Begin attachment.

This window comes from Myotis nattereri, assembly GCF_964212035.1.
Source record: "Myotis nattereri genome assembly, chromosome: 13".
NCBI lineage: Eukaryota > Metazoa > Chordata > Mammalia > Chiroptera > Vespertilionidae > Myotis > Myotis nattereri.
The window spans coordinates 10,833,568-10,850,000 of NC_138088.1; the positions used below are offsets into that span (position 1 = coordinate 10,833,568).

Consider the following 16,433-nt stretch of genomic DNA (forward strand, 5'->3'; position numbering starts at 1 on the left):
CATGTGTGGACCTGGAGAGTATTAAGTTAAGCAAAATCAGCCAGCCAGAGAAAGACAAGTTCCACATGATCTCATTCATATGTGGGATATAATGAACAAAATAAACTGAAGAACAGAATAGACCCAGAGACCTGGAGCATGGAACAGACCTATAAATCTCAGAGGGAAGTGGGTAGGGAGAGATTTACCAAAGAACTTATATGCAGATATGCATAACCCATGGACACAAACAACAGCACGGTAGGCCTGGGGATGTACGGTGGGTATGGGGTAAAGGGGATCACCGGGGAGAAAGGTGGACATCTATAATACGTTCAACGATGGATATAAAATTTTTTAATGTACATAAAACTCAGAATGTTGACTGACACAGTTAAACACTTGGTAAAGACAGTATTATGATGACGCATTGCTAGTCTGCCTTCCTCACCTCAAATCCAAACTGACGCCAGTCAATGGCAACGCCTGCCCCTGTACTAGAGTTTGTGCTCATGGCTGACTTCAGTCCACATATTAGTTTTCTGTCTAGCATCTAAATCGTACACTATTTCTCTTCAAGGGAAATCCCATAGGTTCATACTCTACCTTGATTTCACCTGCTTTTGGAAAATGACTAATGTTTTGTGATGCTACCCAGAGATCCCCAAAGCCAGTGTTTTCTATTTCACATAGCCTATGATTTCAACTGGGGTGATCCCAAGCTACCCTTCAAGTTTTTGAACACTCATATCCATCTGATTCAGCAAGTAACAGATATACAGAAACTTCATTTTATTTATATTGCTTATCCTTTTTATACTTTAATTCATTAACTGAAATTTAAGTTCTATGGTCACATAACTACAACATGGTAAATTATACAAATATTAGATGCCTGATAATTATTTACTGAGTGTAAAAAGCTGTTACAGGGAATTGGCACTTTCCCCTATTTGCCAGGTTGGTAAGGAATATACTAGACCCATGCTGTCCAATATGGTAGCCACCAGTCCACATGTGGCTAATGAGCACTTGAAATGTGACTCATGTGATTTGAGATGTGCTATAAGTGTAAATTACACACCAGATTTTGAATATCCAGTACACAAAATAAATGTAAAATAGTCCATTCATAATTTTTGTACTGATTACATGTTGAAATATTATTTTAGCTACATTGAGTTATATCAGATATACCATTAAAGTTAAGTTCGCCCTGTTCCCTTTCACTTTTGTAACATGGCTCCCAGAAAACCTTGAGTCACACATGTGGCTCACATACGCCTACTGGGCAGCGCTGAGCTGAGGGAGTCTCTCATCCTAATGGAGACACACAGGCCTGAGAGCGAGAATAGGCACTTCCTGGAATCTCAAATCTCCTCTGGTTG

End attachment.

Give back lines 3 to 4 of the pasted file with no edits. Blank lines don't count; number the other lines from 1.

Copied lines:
NCBI lineage: Eukaryota > Metazoa > Chordata > Mammalia > Chiroptera > Vespertilionidae > Myotis > Myotis nattereri.
The window spans coordinates 10,833,568-10,850,000 of NC_138088.1; the positions used below are offsets into that span (position 1 = coordinate 10,833,568).